Election Day — November 12, 2012 — is fast approaching.
Some members of our church family feel that this day is important and voting is an essential exercise. Others in our church family feel this day is irrelevant and voting an exercise in futility.
Some members of our church family cannot wait to cast their vote to re-elect President Obama. Others in our church family cannot wait to vote for Governor Romney. Still others in our church family do not like either candidate and so will vote for another candidate or refrain from voting in the presidential election. And still others will vote for “anybody but Obama” or “anybody but Romney.”
Some members of our church family will enjoy every minute of this election cycle. They will attend rallies, watch and listen to commercials, talk back to the television during debates, and be enthralled with the entire experience. Others in our church family are dreading the whole experience — the debates, the television and radio political ads, the blog posts, and status updates.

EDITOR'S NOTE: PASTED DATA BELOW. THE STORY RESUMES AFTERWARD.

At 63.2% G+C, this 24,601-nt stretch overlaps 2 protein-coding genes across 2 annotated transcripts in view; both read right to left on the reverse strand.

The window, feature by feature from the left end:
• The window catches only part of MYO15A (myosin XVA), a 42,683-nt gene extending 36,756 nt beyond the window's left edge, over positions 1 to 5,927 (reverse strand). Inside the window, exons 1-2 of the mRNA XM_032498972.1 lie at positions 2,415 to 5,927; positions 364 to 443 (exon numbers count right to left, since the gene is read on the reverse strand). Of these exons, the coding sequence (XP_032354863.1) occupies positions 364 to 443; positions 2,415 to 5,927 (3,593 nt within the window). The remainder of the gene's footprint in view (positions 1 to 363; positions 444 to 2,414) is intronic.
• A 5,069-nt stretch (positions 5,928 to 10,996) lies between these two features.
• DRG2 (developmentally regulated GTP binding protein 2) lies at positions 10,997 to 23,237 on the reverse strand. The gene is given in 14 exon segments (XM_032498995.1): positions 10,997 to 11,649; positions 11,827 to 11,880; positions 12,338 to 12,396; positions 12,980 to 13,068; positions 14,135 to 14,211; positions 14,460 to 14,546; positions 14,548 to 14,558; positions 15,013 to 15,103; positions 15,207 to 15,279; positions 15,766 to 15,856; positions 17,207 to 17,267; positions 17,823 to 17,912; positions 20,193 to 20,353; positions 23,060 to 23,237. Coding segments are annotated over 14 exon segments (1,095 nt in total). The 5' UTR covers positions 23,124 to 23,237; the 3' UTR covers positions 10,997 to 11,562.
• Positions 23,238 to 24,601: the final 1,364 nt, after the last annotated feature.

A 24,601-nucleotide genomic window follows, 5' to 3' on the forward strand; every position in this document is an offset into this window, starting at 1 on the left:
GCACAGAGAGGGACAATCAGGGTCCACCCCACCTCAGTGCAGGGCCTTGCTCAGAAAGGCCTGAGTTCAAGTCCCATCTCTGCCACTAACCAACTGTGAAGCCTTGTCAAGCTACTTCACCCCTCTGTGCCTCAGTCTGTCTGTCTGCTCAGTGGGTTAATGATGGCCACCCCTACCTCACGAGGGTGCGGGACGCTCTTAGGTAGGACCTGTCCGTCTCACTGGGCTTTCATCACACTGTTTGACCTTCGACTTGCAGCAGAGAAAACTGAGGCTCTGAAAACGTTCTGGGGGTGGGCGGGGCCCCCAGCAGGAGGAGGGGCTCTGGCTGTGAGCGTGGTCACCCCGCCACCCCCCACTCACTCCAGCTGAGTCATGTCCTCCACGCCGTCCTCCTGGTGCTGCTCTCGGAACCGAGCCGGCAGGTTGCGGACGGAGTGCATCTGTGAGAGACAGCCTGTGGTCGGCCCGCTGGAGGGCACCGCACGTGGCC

At some point in the days leading up to November 12 the debate will turn nasty, the ads will go negative, the name-calling will become demonization, and some pundits and other talking heads will call for civility in the public discourse.
What role should Christians play in all this? Let me make it clear that I am not talking about what candidate Christians should back. Again, as I stated above, Christians — including those at Lafayette– are all over the map on political affiliation and candidates. I am talking about the role Christians can and should play when it comes to civility.
Christians should lead the way in promoting civility. In fact, Christians should not be satisfied with civility. Our standard should be even higher — the golden rule, for example. Perhaps the standard should even be love, kindness, and compassion.
So if you are interested in the election — whether you are red or blue; R, D, or I; voting for Obama, Romney or a third party candidate — don’t settle for civility. Go beyond civility. Watch your words and your tone. Be careful not to personalize issues and demonize candidates or their supporters. Think twice before you pass on an email, tweet, or status update that is filled with angry rhetoric and information and accusations that might not even be true.
What would it be like if Christians took the lead in setting the tone for public discourse by going beyond civility to love, kindness, and the golden rule?